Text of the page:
You’re 10 minutes into a job interview. You’ve had a bit of small talk and run over the basics of your resume. Then the interviewer leans back and asks a question that begins the dreaded phrase: “Tell me about a time when…” Who knows what will follow? “When you overcame a professional challenge.” “When you managed workplace conflict.” “When you slew a wild unicorn.”
Behavioral questions like these are among hiring managers’ favorite interview tactics. They’re meant to offer unique insight into a potential employee’s personality and how a person might fit into company culture. But according to Adam Grant, an organizational psychologist, professor at the Wharton School of the University of Pennsylvania, and author of the book Originals, these ubiquitous questions are unfair to job applicants—and ineffective to boot.
In the August edition of “Wondering,” Grant’s monthly feature in which he answers reader emails, Grant takes issue with the phrasing of behavioral questions.
“When you ask questions about the past—’tell me about a time when you…’—interviewees with less experience in that situation are at a disadvantage,” Grant tells Quartz. The more jobs you have, the more you navigate professional conflict and success, and the more workplace anecdotes you accumulate. Meanwhile, even competitive younger candidates haven’t had enough professional exposure to narrate an equally nuanced story.
A job applicant’s “story” often isn’t particularly revealing. “What you really want to know is how the candidate will handle the challenges in this job at your organization—not how they approached another job in a different organization,” says Grant.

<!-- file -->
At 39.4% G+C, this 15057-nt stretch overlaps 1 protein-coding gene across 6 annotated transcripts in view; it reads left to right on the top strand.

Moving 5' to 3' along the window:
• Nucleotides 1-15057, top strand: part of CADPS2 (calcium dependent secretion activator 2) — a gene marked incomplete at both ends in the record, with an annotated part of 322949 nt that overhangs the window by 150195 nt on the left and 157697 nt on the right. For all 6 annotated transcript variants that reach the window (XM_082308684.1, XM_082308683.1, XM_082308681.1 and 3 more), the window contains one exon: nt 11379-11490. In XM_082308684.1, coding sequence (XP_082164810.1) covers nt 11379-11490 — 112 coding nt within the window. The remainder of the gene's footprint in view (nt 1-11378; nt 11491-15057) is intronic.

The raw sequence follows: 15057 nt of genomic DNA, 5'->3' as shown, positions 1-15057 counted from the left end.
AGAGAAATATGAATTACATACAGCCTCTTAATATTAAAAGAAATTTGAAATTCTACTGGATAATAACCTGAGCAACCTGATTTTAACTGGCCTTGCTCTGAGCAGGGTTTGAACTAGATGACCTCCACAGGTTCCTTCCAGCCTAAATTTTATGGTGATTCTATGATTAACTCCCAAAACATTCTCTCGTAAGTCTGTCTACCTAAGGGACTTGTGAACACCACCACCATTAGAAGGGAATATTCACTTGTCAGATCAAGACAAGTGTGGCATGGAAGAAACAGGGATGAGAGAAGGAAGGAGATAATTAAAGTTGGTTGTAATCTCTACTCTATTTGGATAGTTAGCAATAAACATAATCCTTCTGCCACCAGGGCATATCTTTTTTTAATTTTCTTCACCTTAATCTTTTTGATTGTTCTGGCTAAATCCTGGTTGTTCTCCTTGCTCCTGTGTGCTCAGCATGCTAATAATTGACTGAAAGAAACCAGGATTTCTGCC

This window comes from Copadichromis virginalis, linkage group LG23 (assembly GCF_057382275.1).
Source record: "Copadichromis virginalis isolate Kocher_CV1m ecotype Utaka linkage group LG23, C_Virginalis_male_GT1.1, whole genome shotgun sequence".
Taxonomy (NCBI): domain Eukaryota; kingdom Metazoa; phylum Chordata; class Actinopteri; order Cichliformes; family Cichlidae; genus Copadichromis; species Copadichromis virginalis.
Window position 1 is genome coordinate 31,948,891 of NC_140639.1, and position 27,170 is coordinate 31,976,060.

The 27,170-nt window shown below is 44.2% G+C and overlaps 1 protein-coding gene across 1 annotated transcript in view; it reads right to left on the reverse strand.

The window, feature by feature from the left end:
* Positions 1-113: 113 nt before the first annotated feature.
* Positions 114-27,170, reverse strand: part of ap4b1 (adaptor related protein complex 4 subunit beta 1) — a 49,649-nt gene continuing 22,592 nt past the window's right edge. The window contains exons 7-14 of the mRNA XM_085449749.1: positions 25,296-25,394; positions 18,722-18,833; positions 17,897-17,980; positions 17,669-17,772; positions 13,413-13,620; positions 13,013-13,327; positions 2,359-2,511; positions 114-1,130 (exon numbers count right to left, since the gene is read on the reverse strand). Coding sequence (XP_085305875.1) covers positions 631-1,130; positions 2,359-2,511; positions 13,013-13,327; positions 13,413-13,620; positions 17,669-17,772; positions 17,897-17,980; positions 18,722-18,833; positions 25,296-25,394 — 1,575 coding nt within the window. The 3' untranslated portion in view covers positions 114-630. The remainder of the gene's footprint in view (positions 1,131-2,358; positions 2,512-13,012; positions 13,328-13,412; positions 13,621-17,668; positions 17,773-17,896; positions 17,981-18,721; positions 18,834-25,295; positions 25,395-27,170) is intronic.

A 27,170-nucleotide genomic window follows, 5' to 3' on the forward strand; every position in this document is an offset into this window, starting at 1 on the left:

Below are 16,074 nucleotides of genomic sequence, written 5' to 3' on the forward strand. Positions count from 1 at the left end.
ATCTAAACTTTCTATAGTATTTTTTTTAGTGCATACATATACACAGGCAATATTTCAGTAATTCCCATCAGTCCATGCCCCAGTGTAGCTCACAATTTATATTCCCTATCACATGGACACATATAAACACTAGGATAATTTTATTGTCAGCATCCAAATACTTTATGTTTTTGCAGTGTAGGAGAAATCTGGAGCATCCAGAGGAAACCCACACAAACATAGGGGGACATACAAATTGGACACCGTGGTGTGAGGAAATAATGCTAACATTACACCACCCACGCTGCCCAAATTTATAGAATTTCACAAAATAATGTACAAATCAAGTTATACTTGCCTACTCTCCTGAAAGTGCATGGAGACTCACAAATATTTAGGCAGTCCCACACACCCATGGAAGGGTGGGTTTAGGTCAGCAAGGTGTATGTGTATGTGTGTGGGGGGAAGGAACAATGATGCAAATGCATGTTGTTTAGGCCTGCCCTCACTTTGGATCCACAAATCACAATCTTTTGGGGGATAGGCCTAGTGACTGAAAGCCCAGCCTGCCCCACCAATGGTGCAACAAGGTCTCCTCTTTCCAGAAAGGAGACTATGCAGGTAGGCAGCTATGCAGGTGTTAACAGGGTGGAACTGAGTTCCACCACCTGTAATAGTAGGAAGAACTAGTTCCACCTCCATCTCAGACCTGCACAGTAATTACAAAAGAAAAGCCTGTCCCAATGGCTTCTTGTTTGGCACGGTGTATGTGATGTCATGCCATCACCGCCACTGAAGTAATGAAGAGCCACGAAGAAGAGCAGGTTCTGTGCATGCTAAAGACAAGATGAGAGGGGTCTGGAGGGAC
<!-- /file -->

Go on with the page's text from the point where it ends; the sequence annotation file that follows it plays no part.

Moreover, Grant argues, when you ask a traditional “tell me a time when” question, you put people in “recall mode,” forcing them to retrieve a memory rather than engaging in the present. “Alternatively, asking about the future puts people in problem-solving mode: they’re thinking in real-time about what they would do,” says Grant. When you hire a new employee, their real-time critical thinking skills will prove essential. Their ability to frantically recall relevant anecdotes will not.
Lastly, behavioral questions are easy to game: “You end up hiring the candidate who’s the best talker, not the best contributor,” Grant writes in “Wondering.” If improvisational storytelling is key to the job you’re hiring for, then that works out fine. If not, it’s time for hiring managers to switch their strategy.
According to Grant, a better alternative to behavioral questions are situational judgment questions—the kind that begin, “What would you do if…”
“Instead of asking candidates to describe how they handled a unique situation in a previous job or organization, it’s more fruitful to describe consistent situations that candidates could face in this job or organization, and ask them what they would do—or how they would reason,” Grant writes on LinkedIn. Situational judgment questions are especially effective in assessing leadership and interpersonal skills, as they require on-the-spot, innovative conflict management.
For example, to assess persuasive skill, Grant often asks candidates how they would sell a rotten apple. And to spot original thinkers, he likes to ask them how they would improve his interview process. “You pick the challenges that are core to the job or key to the organization,” he writes. “Everyone gets the same scenario. You can even create a scoring key by collecting responses from your existing employees, and looking at what your stars do differently.”
And for companies looking to do a better job of sorting candidates before in-person interviews, another advantage of situational judgment questions is that they can easily be asked and answered online. ”Researchers have validated situational tests to assess applicant characteristics as diverse as integrity, personal initiative, emotional intelligence, and aggression,” he writes. Using these questions to differentiate between candidates can help employers ensure that they’re hiring the person who is truly the best fit.